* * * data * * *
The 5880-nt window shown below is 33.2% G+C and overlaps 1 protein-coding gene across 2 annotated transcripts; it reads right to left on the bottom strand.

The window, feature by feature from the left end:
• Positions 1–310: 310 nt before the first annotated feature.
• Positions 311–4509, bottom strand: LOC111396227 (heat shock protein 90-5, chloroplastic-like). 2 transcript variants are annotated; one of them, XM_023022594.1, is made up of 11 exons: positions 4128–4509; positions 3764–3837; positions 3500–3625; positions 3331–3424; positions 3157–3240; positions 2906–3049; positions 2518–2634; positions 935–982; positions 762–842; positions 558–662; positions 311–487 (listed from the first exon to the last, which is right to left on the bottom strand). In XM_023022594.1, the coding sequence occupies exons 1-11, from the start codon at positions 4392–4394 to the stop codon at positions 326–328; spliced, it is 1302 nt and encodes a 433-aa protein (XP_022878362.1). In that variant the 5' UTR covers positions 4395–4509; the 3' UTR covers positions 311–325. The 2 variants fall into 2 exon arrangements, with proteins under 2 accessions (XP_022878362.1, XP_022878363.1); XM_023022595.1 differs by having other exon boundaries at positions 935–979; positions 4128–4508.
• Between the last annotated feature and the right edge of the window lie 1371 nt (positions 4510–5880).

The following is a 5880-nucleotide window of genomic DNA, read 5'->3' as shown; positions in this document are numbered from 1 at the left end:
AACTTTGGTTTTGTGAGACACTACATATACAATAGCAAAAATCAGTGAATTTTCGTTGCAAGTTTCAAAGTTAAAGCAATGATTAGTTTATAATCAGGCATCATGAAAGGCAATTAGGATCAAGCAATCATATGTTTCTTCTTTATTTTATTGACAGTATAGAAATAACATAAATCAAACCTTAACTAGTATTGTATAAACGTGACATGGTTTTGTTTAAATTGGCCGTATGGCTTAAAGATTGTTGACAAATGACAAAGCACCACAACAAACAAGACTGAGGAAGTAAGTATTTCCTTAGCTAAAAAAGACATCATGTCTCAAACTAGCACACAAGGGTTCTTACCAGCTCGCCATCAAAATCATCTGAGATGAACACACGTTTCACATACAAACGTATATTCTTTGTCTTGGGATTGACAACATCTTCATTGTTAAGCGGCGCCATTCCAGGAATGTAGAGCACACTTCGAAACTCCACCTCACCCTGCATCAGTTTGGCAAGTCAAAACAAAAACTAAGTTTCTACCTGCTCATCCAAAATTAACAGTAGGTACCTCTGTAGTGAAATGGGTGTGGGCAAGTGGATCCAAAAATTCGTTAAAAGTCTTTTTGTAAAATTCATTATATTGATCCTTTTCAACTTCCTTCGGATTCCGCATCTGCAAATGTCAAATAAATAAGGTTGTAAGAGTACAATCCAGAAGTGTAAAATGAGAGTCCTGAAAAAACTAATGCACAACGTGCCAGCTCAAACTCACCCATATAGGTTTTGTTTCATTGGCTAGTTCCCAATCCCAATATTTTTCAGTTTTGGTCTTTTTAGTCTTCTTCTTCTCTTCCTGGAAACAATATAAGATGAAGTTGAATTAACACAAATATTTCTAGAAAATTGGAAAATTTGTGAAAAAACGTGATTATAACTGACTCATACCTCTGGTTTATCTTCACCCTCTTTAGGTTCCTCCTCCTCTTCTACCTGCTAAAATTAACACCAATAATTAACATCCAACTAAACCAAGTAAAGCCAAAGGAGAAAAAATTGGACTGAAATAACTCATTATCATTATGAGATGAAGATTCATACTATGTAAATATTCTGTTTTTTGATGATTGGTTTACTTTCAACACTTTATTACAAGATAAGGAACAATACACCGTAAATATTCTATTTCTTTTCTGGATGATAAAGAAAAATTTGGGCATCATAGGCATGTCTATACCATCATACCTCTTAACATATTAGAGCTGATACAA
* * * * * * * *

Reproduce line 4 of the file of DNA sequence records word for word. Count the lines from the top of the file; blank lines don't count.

• Positions 311–4509, bottom strand: LOC111396227 (heat shock protein 90-5, chloroplastic-like). 2 transcript variants are annotated; one of them, XM_023022594.1, is made up of 11 exons: positions 4128–4509; positions 3764–3837; positions 3500–3625; positions 3331–3424; positions 3157–3240; positions 2906–3049; positions 2518–2634; positions 935–982; positions 762–842; positions 558–662; positions 311–487 (listed from the first exon to the last, which is right to left on the bottom strand). In XM_023022594.1, the coding sequence occupies exons 1-11, from the start codon at positions 4392–4394 to the stop codon at positions 326–328; spliced, it is 1302 nt and encodes a 433-aa protein (XP_022878362.1). In that variant the 5' UTR covers positions 4395–4509; the 3' UTR covers positions 311–325. The 2 variants fall into 2 exon arrangements, with proteins under 2 accessions (XP_022878362.1, XP_022878363.1); XM_023022595.1 differs by having other exon boundaries at positions 935–979; positions 4128–4508.